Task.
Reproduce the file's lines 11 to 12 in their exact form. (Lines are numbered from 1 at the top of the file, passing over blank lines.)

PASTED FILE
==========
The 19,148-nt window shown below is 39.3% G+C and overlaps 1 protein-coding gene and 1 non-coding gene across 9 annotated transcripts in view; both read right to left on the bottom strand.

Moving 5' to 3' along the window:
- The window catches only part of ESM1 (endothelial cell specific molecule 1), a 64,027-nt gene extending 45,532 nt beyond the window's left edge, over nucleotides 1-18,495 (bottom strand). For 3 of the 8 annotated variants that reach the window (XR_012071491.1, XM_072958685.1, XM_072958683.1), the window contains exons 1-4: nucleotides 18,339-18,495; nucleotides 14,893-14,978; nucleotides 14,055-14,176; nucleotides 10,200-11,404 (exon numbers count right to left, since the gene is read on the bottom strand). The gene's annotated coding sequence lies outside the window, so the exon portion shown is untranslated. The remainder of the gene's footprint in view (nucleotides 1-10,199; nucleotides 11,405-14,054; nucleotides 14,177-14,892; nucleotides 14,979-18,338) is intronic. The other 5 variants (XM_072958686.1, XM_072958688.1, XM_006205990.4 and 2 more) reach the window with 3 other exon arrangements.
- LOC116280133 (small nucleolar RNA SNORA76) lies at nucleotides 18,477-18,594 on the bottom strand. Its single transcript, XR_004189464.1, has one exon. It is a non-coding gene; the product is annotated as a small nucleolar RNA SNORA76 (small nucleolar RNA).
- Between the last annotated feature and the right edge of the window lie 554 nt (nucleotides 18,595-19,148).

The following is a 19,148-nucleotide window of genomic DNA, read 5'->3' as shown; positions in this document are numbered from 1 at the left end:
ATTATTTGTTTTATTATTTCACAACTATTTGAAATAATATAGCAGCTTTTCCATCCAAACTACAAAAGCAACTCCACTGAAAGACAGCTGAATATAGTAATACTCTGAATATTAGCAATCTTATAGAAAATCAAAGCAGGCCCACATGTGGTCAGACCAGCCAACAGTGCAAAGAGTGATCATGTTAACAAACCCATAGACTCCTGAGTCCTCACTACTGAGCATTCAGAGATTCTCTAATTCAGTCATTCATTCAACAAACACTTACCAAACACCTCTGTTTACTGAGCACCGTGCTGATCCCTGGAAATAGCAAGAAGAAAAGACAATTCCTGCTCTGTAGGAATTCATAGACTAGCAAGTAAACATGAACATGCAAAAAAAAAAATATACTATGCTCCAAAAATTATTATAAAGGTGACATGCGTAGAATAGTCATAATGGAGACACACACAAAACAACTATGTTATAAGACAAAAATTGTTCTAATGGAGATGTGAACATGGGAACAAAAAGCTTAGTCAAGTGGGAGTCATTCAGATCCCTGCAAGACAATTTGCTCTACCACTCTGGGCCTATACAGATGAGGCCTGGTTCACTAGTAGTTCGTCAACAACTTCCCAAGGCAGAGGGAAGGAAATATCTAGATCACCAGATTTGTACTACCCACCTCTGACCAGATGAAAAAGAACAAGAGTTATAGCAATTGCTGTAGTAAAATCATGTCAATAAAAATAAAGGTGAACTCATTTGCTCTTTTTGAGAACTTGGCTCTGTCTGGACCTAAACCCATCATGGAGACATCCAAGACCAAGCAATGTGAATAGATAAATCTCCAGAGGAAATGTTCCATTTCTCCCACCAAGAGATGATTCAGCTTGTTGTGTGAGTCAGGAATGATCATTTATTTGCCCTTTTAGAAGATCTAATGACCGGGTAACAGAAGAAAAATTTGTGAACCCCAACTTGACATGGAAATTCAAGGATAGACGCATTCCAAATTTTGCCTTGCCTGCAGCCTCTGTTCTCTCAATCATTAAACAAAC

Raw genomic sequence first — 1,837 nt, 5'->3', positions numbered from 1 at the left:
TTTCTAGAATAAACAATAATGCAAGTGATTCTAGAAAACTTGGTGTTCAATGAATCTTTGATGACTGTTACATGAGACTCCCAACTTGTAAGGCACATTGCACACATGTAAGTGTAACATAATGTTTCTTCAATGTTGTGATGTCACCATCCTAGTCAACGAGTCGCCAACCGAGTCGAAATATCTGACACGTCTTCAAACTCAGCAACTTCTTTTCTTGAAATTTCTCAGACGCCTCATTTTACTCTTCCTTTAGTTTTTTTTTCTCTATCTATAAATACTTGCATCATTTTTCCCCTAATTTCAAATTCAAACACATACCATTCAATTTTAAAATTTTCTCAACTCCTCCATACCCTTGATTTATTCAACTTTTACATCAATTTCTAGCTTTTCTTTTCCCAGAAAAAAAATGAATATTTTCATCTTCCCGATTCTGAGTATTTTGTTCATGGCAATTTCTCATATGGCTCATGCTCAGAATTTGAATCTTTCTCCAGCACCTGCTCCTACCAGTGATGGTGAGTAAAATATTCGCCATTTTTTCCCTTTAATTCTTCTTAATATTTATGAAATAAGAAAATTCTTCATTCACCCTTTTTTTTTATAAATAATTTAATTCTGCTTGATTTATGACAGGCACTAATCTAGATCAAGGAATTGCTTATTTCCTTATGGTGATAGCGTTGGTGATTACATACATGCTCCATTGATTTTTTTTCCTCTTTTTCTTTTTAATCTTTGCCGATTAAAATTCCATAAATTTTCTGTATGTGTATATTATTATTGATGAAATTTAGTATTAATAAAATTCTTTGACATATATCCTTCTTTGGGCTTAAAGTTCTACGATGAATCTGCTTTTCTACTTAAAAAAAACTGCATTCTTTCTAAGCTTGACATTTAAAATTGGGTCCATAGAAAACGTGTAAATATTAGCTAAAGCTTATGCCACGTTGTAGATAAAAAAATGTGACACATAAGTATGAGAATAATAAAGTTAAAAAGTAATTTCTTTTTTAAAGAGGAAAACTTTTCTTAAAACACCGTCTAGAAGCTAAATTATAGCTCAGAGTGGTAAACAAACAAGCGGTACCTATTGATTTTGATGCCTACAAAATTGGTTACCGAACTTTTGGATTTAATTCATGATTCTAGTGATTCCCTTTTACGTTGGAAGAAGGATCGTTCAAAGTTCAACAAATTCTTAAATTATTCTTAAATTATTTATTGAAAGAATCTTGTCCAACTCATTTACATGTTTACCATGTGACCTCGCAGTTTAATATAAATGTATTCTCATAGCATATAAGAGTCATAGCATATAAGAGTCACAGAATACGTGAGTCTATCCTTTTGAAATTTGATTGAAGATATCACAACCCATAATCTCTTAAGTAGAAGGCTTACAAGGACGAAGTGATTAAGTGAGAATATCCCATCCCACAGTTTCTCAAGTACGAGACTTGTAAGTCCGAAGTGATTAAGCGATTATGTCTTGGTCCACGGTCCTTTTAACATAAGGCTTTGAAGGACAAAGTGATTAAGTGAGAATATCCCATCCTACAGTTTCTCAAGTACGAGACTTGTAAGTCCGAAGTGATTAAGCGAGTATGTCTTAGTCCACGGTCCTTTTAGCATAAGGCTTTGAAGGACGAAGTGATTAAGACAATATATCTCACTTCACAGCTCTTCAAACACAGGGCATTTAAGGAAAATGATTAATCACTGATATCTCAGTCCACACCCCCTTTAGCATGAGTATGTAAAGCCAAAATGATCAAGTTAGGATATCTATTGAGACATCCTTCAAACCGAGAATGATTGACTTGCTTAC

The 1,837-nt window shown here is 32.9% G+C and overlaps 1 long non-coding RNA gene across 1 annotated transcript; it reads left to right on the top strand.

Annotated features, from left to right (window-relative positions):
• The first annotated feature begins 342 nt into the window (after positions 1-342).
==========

Annotated features, from left to right (window-relative positions):
• The first annotated feature begins 342 nt into the window (after positions 1-342).